Fall arrives next week, a dangerous time of year as it’s much more likely Nebraska motorists may collide with deer. A new study shows the odds Nebraska drivers will hit a deer are rising. Ann Avery is spokeswoman for State Farm Insurance, which compiled the numbers.
“Nebraska is ranked 25th this year,” Avery says. “It was 23rd last year, but in fact, you have a slightly greater chance of hitting a deer this year in Nebraska, according to the State Farm statistics.”
Nebraska drivers are 3.5% more likely to collide with a deer than they were last year, according to the study. It says the odds drivers will hit a deer in Nebraska are 1-in-143, compared to the national odds of 1-in-169.
If you should emerge from hitting a deer unhurt, your car won’t likely be as lucky and neither will your savings account.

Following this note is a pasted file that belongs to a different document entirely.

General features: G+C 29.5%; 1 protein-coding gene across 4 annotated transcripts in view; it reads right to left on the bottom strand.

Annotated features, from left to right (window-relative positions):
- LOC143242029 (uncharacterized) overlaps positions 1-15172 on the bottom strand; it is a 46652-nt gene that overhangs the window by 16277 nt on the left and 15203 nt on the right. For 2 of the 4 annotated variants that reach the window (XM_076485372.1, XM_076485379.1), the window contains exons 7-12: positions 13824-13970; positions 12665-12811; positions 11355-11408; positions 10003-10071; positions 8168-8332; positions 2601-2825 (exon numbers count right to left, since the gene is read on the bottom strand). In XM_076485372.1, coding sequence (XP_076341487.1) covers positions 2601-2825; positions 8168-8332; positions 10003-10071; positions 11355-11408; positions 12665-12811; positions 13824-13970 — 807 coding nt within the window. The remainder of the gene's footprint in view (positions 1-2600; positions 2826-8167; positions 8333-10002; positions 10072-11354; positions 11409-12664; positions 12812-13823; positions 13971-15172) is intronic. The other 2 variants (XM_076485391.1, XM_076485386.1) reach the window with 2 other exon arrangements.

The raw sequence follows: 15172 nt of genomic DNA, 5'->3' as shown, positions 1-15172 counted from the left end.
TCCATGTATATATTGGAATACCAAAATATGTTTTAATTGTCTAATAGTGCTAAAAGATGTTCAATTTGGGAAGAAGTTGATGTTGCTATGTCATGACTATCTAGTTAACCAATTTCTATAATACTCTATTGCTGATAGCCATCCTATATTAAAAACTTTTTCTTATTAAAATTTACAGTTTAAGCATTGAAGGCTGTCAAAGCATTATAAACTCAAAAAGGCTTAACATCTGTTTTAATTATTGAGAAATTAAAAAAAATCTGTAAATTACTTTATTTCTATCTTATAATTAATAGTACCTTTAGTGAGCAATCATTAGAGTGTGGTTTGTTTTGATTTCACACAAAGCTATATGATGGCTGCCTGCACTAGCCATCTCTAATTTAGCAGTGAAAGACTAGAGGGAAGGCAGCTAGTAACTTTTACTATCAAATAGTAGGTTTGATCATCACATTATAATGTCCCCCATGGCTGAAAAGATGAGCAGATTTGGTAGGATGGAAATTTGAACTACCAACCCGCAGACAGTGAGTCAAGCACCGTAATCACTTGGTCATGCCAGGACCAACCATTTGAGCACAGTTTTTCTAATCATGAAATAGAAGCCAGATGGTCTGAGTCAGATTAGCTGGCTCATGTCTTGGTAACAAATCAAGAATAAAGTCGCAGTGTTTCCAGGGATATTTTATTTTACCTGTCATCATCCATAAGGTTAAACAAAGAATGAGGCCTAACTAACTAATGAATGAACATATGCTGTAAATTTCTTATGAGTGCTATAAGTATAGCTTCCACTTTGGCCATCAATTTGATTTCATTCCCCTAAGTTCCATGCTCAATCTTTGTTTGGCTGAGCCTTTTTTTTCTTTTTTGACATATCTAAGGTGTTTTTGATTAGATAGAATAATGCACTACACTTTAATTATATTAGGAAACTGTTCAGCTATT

“The national cost per claim average for a deer-vehicle collision is more than $4,100 and that’s up 6% from last year when the average was about $3,800,” Avery says. “So, it is expensive and we do want to help people not have that happen to them.”
Mostly due to mating and hunting seasons, the months a driver is most likely to collide with a deer in Nebraska, are — in order — November, October and June. In 2013, there were 191 deaths reported nationwide as the result of collisions with animals, with deer being the animal most often struck, according to the Insurance Information Institute.
Some tips to avoid deer include: use your high beams when possible at night, don’t rely on devices like deer whistles and should a deer jump into your path, don’t veer, as you could end up in the ditch or oncoming traffic.
“Keep in mind, deer generally travel in herds,” Avery says. “If you see one, others may be nearby. Be aware of posted ‘Deer Crossing’ signs. We see them often but they’re there for a reason. They’re placed there because those are active areas. Remember that deer are most active between dusk and dawn and the fall months are very active months for deer, which is when you can most reasonably expect this will happen.”
For the ninth year in a row, West Virginia tops the list of states where a collision is most likely with 1-in-44 odds. The rest of the top five are: Montana, Iowa, Pennsylvania and South Dakota. Hawaii is last, also for the ninth year in a row, with 1-in-8,765 odds.